February 26, 2015
One of the little puzzles of the past few years has been why was the reaction of the Greek economy to austerity so much worse than that of other countries? For it is true that other countries (I think particularly of Spain and Portugal) had the same sort of shrinkage of the government budget, had the same (entirely wrong and inappropriate) monetary and currency policies but they did much better. Or at least not as badly. So what was the secret to that Greek economy that made the out turn so awful? And awful it is, Greece has had a fall in GDP akin to what the US had in the Great Depression of the 1930s. The answer, it appears, is that the underlying structure of the Greek economy is such that it just couldn’t take advantage of the meagre benefits that austerity did provide.
The point is made in this NYT piece:
Greece has fared much worse than other eurozone countries that faced a sudden drop in foreign financing, and then enacted similar austerity programs. It lost 26 percent of its G.D.P. from the pre-crisis peak, while Portugal, Ireland and Spain lost no more than 7 percent each. Much of this difference is due to foreign trade.Yes, of course, there’s more to it than only foreign trade. But this is also a large part of the difference:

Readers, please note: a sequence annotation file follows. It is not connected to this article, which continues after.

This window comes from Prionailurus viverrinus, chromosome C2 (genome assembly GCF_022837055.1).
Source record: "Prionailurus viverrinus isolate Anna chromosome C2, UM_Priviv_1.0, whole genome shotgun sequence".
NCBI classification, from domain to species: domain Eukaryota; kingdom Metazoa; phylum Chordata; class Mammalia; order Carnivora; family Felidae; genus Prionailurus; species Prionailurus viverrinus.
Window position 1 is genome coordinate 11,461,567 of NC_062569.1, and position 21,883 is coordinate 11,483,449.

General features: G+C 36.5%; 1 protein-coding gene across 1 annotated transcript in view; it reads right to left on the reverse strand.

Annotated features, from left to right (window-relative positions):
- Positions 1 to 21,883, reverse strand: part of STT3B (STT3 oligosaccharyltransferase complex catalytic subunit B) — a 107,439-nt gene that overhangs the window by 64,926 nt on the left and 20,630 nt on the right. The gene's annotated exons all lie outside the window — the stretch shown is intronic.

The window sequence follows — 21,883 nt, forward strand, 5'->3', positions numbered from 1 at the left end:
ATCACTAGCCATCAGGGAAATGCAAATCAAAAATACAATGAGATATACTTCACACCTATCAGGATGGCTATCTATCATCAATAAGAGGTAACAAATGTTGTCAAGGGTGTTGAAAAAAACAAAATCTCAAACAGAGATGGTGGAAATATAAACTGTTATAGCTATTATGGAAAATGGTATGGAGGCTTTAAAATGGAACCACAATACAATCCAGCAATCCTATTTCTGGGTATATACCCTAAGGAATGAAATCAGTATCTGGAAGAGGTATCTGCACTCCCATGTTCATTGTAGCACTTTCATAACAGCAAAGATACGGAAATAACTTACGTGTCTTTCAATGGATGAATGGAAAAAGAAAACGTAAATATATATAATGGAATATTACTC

Finally, the size of companies in Greece is a fundamental structural issue. Industrial capitalism was never strong in Greece, which is a society of small owners and of microbusinesses. Land and homes belong mostly to their occupants, free of mortgage, more so than in any Western country. Self-employment and companies of fewer than 10 employees are much more prevalent than in any other European nation. Only 5 percent of employment in the whole economy occurs in companies with more than 250 employees. Even the main export industry, tourism, consists mostly of medium and small businesses.More